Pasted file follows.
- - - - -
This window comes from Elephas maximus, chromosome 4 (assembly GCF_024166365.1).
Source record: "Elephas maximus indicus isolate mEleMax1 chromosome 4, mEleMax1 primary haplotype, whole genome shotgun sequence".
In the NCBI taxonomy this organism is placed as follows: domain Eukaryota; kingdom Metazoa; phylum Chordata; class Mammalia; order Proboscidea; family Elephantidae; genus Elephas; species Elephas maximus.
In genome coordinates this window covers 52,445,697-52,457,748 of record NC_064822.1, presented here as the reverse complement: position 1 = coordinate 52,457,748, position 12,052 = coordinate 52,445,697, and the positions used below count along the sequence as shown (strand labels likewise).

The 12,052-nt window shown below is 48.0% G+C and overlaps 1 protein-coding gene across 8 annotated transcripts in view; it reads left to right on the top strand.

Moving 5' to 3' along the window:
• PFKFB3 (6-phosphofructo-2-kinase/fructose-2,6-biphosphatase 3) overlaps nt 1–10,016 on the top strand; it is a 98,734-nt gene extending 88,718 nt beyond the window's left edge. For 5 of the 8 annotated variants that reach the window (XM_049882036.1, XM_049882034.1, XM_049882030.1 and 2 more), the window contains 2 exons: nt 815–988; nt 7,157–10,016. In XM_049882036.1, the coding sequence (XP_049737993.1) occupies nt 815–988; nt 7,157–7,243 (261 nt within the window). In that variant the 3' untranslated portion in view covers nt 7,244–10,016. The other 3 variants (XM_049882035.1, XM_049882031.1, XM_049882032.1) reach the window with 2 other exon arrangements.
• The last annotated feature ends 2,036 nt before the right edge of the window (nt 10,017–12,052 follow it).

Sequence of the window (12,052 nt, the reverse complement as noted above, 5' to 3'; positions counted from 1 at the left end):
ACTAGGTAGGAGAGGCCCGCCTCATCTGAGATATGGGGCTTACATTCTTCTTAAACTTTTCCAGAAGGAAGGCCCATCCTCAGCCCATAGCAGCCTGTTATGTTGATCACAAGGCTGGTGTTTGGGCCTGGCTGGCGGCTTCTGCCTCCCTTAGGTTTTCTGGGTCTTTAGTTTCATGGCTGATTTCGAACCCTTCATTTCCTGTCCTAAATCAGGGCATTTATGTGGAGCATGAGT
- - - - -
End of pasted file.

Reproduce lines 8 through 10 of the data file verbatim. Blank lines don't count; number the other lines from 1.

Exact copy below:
• The last annotated feature ends 2,036 nt before the right edge of the window (nt 10,017–12,052 follow it).

Sequence of the window (12,052 nt, the reverse complement as noted above, 5' to 3'; positions counted from 1 at the left end):
ACTAGGTAGGAGAGGCCCGCCTCATCTGAGATATGGGGCTTACATTCTTCTTAAACTTTTCCAGAAGGAAGGCCCATCCTCAGCCCATAGCAGCCTGTTATGTTGATCACAAGGCTGGTGTTTGGGCCTGGCTGGCGGCTTCTGCCTCCCTTAGGTTTTCTGGGTCTTTAGTTTCATGGCTGATTTCGAACCCTTCATTTCCTGTCCTAAATCAGGGCATTTATGTGGAGCATGAGT